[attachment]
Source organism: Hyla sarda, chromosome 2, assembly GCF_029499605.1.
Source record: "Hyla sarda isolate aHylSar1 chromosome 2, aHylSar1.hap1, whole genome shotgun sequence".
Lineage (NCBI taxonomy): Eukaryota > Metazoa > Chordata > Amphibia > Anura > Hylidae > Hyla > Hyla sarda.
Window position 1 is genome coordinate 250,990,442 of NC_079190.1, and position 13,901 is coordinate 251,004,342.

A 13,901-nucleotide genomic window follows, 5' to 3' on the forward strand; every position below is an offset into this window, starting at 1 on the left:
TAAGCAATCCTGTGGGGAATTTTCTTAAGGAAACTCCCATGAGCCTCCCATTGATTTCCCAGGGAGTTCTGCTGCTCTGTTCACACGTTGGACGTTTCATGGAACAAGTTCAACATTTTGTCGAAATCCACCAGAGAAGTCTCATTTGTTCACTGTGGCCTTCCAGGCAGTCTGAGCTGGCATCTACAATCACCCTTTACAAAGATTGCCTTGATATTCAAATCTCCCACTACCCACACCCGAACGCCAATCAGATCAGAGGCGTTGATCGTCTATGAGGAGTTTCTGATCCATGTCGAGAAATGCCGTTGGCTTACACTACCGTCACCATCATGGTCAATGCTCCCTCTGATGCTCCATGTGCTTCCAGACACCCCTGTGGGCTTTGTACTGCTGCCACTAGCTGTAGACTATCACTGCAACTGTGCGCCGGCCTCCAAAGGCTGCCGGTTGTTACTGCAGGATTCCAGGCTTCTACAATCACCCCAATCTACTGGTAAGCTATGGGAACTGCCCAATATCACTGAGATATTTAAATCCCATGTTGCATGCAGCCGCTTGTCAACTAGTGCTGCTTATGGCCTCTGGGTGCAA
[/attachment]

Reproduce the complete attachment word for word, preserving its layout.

Source organism: Hyla sarda, chromosome 2, assembly GCF_029499605.1.
Source record: "Hyla sarda isolate aHylSar1 chromosome 2, aHylSar1.hap1, whole genome shotgun sequence".
Lineage (NCBI taxonomy): Eukaryota > Metazoa > Chordata > Amphibia > Anura > Hylidae > Hyla > Hyla sarda.
Window position 1 is genome coordinate 250,990,442 of NC_079190.1, and position 13,901 is coordinate 251,004,342.

A 13,901-nucleotide genomic window follows, 5' to 3' on the forward strand; every position below is an offset into this window, starting at 1 on the left:
TAAGCAATCCTGTGGGGAATTTTCTTAAGGAAACTCCCATGAGCCTCCCATTGATTTCCCAGGGAGTTCTGCTGCTCTGTTCACACGTTGGACGTTTCATGGAACAAGTTCAACATTTTGTCGAAATCCACCAGAGAAGTCTCATTTGTTCACTGTGGCCTTCCAGGCAGTCTGAGCTGGCATCTACAATCACCCTTTACAAAGATTGCCTTGATATTCAAATCTCCCACTACCCACACCCGAACGCCAATCAGATCAGAGGCGTTGATCGTCTATGAGGAGTTTCTGATCCATGTCGAGAAATGCCGTTGGCTTACACTACCGTCACCATCATGGTCAATGCTCCCTCTGATGCTCCATGTGCTTCCAGACACCCCTGTGGGCTTTGTACTGCTGCCACTAGCTGTAGACTATCACTGCAACTGTGCGCCGGCCTCCAAAGGCTGCCGGTTGTTACTGCAGGATTCCAGGCTTCTACAATCACCCCAATCTACTGGTAAGCTATGGGAACTGCCCAATATCACTGAGATATTTAAATCCCATGTTGCATGCAGCCGCTTGTCAACTAGTGCTGCTTATGGCCTCTGGGTGCAA